SSP:   What exactly are Tyles, and how/where are they made?

Tyles are a completely unique vinyl product designed in the spirit of tiles. They are not faux tiles, they aren’t meant to fool anyone — they’re a versatile, removable alternative to tile or wallpaper. I hand-draw every pattern myself, mostly inspired by Moroccan and traditional tile design, as well as otherwise mundane elements such as utensils or plates. It’s very important to me that the patterns have maximum visual impact. I want them to be original, I want them to feel stylish and upscale, and I want them to transform a space. After the patterns are complete, I convert the drawings to vector files and choose the colorways. And then I send them off to my production team in California.

Tyles are a cut vinyl product. It’s the same material that most wall decals are made from, but they are assembled in a very different way. Because it’s important that they are in a size and shape that is easy to handle and easy to apply, Tyles are cut and then assembled by hand onto individual 8×8″ square sheets. It’s actually quite a laborious process, so I’m grateful to have found a production team that’s able to make them for me. That was very hard to find!

SSP:   Your designs can truly transform and re-energize a space.  I LOVE how they look in South Slope Pediatrics’ new lower level.  What are the most popular uses for these Tyles – is it a particular room or tending to a particular need?

Thank you! I love how they look at South Slope Pediatrics too!
Like in the staff space at SSP, Tyles were originally intended for use on a kitchen backsplash. It’s an area that’s so very lacking in beautiful, temporary, removable options that can still withstand grease, dirt, and cleaning. A few of my patterns are clearly geared towards use in the kitchen or another food-centric space, like a dining room. But when I made the original sets, i heard from several people that they would love Tyles for other rooms, such as bathrooms, entryways, bedrooms… really, any space where someone might want to change their style and environment, but may not want to — or be able to — commit to a long-term option. Of course, renters and business-owners are natural clients, but there are plenty of homeowners like myself who would want a designer temporary option.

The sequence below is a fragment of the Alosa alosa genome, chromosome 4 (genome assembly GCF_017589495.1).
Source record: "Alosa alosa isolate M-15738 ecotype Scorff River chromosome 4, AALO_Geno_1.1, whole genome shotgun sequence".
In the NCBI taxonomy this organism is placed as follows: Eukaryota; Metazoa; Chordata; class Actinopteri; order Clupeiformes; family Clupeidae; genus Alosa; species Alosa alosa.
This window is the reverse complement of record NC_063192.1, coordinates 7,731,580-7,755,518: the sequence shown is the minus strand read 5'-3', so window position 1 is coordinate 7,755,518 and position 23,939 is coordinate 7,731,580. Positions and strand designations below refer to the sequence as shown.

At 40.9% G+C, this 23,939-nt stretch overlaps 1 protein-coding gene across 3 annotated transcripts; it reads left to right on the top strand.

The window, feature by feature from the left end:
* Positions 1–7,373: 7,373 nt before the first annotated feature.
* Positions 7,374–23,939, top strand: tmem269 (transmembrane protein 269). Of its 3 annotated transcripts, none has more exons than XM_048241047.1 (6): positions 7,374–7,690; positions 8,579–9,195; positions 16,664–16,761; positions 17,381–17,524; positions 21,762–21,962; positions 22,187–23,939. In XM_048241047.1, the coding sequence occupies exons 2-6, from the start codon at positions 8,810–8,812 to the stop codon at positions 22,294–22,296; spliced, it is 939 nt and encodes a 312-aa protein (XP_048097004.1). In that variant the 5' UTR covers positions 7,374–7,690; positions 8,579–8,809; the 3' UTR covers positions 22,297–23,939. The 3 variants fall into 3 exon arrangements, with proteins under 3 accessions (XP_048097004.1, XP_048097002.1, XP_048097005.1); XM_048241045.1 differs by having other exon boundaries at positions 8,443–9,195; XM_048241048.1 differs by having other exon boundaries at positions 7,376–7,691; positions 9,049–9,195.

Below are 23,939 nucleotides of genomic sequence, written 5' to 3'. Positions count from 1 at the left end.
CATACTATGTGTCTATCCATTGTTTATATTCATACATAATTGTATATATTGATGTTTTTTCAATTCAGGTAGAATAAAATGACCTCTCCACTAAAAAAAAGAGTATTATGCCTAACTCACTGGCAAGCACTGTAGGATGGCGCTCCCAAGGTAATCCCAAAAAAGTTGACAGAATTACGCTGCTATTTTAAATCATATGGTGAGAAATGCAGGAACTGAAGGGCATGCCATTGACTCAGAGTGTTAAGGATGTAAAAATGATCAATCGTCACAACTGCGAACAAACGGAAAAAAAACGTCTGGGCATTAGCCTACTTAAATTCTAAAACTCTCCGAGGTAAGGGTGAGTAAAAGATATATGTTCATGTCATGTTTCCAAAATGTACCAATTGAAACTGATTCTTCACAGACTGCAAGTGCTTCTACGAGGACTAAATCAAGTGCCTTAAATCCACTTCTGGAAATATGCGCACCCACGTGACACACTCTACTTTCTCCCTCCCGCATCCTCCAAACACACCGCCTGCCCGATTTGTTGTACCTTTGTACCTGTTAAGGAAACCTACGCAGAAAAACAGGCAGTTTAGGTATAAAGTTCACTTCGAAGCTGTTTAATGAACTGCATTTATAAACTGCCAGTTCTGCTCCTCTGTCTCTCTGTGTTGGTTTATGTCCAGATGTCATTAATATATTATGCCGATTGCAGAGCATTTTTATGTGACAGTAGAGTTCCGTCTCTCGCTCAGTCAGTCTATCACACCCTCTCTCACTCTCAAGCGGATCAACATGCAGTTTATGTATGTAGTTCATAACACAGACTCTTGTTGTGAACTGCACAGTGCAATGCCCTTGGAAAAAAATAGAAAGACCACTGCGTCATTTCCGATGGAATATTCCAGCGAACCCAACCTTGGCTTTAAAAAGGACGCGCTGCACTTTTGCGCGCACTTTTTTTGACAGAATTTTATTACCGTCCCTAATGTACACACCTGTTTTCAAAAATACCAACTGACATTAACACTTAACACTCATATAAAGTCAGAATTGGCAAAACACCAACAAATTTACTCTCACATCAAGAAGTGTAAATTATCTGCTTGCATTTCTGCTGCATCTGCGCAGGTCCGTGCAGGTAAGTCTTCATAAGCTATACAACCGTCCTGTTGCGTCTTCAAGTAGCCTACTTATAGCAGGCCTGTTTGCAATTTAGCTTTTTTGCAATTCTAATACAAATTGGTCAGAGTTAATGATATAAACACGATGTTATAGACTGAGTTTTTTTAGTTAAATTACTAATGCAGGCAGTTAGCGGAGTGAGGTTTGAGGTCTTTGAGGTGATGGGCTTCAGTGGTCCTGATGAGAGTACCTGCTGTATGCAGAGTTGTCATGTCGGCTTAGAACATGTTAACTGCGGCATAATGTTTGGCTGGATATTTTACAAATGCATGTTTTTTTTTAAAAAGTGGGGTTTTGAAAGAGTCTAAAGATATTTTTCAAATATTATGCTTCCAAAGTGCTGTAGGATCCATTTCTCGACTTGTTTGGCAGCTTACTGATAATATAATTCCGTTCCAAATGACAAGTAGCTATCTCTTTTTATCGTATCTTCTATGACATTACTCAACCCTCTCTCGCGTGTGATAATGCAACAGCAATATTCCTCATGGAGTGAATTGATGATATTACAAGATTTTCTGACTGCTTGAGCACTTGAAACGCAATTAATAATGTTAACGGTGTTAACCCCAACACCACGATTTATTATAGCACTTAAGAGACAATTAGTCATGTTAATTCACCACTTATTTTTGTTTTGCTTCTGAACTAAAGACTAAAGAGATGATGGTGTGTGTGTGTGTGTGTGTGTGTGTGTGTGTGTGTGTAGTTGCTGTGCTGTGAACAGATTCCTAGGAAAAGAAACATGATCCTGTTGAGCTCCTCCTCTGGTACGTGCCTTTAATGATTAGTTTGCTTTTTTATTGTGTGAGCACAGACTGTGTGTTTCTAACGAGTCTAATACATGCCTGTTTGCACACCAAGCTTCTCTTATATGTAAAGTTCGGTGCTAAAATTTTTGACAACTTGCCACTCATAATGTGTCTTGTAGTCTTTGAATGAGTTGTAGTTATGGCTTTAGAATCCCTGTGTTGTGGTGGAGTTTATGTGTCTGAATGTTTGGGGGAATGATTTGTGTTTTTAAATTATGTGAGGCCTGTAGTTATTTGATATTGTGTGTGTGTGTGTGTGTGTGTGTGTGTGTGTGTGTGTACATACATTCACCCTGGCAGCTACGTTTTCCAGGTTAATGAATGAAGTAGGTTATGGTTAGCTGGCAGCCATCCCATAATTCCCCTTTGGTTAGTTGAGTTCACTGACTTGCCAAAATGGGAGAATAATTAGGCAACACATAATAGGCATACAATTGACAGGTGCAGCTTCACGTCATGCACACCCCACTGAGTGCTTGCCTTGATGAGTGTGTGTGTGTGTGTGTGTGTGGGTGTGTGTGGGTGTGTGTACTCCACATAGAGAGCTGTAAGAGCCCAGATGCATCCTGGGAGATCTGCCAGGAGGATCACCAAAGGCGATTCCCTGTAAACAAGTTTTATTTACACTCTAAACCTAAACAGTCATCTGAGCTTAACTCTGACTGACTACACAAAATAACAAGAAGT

SSP:  How easy are these Tyles to apply (and how does one remove)?

They are super easy to apply! Each one comes in an 8×8″ square, and most are divided by “grout” lines into a pattern of four 4″ squares. Almost everything you need comes in the package — twelve 8”x8” Tyles, instructions, a plastic smoother for application, and a small test sample of the vinyl material so that you can make sure it sticks to your walls. As long as you have a smooth, clean surface, Tyles should stick without an issue — though, if your walls are painted, please make sure that the paint had been able to cure for at least 2 weeks before applying Tyles. The only other things you will need for application are blue painter’s tape to line up the Tyles, and scissors to cut the Tyles for tough areas, like in corners or around outlets.

To remove them, simply pull the vinyl up at the corners. They’re easy to remove, and don’t damage your walls — which is key! If you have any trouble pulling up the vinyl, simply use a hairdryer on hot for a minute or so, and that will loosen up the adhesive so that they pull up without issue.

SSP:  I understand that they are temporary.  How long should one expect the Tyles to last?